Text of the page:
In determining whether counsel had a conflict in representing both defendants, we first address whether the appointment of two separate attorneys, both of whom are assistant public defenders, solved any potential conflict.   We think not.   Since both attorneys were employed by the local public defender's office, the issue is whether the public defender's office had a conflict.   The fact that two separate attorneys were actually named does not resolve a conflict.   Whether Newport did or did not have Turner's permission to speak with appellant on the date of the plea is not determinative of this issue.


 The mere fact that counsel might have a potential conflict of interest in representing multiple clients does not authorize a presumption of ineffective assistance of counsel.  Cuyler v. Sullivan, 446 U.S. 335, 100 S.Ct. 1708, 64 L.Ed.2d 333 (1980);  State v. Parrott, 919 S.W.2d 60 (Tenn.Crim.App.1995).   However, if an attorney actively represents conflicting interests, prejudice is presumed.  Strickland v. Washington, 466 U.S. at 692, 104 S.Ct. at 2067;  Cuyler v. Sullivan, 446 U.S. at 349-50, 100 S.Ct. at 1718-19;  State v. Thompson, 768 S.W.2d 239, 245 (Tenn.1989), cert. denied 497 U.S. 1031, 110 S.Ct. 3288, 111 L.Ed.2d 796 (1990).   The proper focus is solely upon whether counsel's conflict affected counsel's actions and the defendant's decision;  therefore, it is inappropriate to consider whether another attorney, untainted by a conflict of interest, would also have recommended a guilty plea.  Thomas v. Foltz, 818 F.2d 476 (6th Cir.), cert. denied, 484 U.S. 870, 108 S.Ct. 198, 98 L.Ed.2d 149 (1987).

 In this case the trial court expressly found that counsel from the public defender's office had a conflict of interest making it inappropriate for one attorney to represent both appellant and his co-defendant.   This finding is certainly supported by the following facts:  (1) the plea offer was contingent upon both appellant and his codefendant pleading guilty;  (2) the co-defendant desired to plead guilty, whereas appellant had consistently desired to go to trial;  (3) assigned counsel for the co-defendant advised appellant that his failure to plead guilty could “mess up” the co-defendant's desire to plead guilty;  (4) co-defendant had stated the appellant fired at the alleged victims, whereas appellant insisted he had fired shots into the air;  (5) counsel who represented co-defendant was actually substituted as counsel for appellant at the guilty plea proceeding;  and (6) appellant at the guilty plea proceeding denied guilt on the attempted murder charge and, at the suggestion of the trial court, entered a “best interest” plea pursuant to North Carolina v. Alford, 400 U.S. 25, 91 S.Ct. 160, 27 L.Ed.2d 162 (1970).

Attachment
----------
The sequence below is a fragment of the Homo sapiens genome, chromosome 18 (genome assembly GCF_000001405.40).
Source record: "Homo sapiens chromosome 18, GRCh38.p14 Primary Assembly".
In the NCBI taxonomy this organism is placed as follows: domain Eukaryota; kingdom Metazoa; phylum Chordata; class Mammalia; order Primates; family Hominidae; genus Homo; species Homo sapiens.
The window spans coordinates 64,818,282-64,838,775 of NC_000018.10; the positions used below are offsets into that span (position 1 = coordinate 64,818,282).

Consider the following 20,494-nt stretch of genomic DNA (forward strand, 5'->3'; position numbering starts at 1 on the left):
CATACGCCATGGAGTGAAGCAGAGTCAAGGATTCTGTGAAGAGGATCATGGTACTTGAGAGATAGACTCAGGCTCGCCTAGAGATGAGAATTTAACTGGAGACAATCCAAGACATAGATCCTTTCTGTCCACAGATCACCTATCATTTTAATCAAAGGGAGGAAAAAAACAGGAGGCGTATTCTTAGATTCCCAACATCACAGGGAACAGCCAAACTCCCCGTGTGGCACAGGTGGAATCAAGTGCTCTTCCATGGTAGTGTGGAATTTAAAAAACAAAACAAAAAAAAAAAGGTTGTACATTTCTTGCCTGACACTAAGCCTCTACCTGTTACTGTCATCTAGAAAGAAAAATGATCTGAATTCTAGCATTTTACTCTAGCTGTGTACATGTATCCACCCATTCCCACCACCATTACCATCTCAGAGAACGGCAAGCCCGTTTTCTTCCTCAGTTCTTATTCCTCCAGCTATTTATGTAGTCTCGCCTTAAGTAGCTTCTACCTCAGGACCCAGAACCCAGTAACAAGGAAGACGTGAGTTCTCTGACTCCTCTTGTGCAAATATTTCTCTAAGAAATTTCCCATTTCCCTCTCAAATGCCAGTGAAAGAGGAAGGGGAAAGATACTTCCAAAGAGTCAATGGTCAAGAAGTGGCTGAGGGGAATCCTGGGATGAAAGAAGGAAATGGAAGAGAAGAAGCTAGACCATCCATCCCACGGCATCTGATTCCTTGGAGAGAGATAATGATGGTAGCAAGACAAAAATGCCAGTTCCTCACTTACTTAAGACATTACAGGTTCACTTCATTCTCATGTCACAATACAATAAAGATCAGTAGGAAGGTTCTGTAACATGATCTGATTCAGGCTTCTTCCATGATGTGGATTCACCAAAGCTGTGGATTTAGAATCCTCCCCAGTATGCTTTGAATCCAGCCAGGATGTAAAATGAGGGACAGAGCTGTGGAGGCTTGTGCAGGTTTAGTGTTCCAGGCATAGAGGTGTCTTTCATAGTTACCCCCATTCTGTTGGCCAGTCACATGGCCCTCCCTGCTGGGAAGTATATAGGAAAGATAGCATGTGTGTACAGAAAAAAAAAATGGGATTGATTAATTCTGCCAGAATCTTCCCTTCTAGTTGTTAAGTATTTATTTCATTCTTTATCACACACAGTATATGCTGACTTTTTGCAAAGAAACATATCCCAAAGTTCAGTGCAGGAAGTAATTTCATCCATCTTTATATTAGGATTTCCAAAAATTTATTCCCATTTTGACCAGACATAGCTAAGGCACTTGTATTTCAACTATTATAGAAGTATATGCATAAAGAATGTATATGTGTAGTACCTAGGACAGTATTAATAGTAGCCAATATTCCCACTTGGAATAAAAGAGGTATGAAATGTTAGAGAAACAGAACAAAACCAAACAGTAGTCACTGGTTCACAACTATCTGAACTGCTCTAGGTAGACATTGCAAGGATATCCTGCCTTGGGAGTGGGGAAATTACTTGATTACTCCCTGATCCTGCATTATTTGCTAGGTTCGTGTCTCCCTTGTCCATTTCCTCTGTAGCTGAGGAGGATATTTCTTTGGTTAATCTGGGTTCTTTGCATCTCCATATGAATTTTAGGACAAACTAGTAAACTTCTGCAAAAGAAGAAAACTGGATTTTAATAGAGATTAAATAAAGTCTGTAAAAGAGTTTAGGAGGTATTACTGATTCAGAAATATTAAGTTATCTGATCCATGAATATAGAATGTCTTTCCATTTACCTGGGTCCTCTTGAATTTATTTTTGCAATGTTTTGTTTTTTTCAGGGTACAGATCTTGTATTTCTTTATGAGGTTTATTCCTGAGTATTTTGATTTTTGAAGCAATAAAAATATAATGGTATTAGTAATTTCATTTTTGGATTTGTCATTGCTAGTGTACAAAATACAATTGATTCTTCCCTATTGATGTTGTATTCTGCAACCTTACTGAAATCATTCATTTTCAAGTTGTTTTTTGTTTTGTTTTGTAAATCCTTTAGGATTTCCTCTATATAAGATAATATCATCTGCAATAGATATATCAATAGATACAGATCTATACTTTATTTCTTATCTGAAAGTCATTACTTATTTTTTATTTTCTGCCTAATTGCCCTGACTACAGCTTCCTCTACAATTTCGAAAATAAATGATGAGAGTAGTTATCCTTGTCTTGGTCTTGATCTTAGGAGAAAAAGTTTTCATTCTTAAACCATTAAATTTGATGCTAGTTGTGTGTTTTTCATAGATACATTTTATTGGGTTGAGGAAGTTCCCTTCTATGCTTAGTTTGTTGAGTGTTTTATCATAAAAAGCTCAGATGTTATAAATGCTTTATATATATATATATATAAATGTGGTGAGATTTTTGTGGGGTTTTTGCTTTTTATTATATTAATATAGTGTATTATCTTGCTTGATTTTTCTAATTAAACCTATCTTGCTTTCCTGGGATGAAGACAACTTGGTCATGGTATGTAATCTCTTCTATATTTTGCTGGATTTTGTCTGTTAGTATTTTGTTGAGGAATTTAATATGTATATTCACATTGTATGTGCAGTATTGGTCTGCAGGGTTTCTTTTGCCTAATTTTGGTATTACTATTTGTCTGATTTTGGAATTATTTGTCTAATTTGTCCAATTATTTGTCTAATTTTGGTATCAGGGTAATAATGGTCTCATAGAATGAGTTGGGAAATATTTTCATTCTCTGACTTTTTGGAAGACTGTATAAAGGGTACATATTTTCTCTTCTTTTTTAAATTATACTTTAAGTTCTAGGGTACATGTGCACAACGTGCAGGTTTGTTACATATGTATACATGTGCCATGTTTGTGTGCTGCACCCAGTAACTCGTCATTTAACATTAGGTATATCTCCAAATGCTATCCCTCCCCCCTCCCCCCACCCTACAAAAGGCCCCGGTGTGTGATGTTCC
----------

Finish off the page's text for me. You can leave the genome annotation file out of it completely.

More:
The trial court's finding that defense counsel had an actual conflict of interest limits our legal inquiry.   In view of this finding, which is clearly supported by the record, there is a presumption of prejudice relating to ineffective assistance of counsel.  Strickland v. Washington, 466 U.S. at 692, 104 S.Ct. at 2067;  Cuyler v. Sullivan, 446 U.S. at 350, 100 S.Ct. at 1719;  State v. Thompson, 768 S.W.2d at 245.

It is undisputed that appellant entered his guilty plea after having been advised by counsel with a conflict of interest.   Furthermore, under the testimony presented in this record, there is certainly a reasonable probability that appellant would not have pled guilty if he had conflict-free counsel.   Hill v. Lockhart, 474 U.S. at 57-58, 106 S.Ct. at 369-70.


We conclude that the judgment of the trial court must be reversed;  counsel other than the public defender's office must be appointed;  and the cause should be remanded for further proceedings.2


1.   Newport testified that he saw no conflict in representing both defendants.   It is unclear from Newport's testimony whether he conceded that he was aware of Sims' statement inculpating appellant.   Regardless, the trial court found that counsel had a “conflict that would make it inappropriate for the same lawyer to represent both persons charged in this case.”

2.   All original charges, including the charges of attempted first degree murder, are reinstated.   Appellant stated at the post-conviction hearing that he was aware this would occur if he were successful in this post-conviction matter.

RILEY, Judge.

JONES, P.J., and WELLES, J., concur.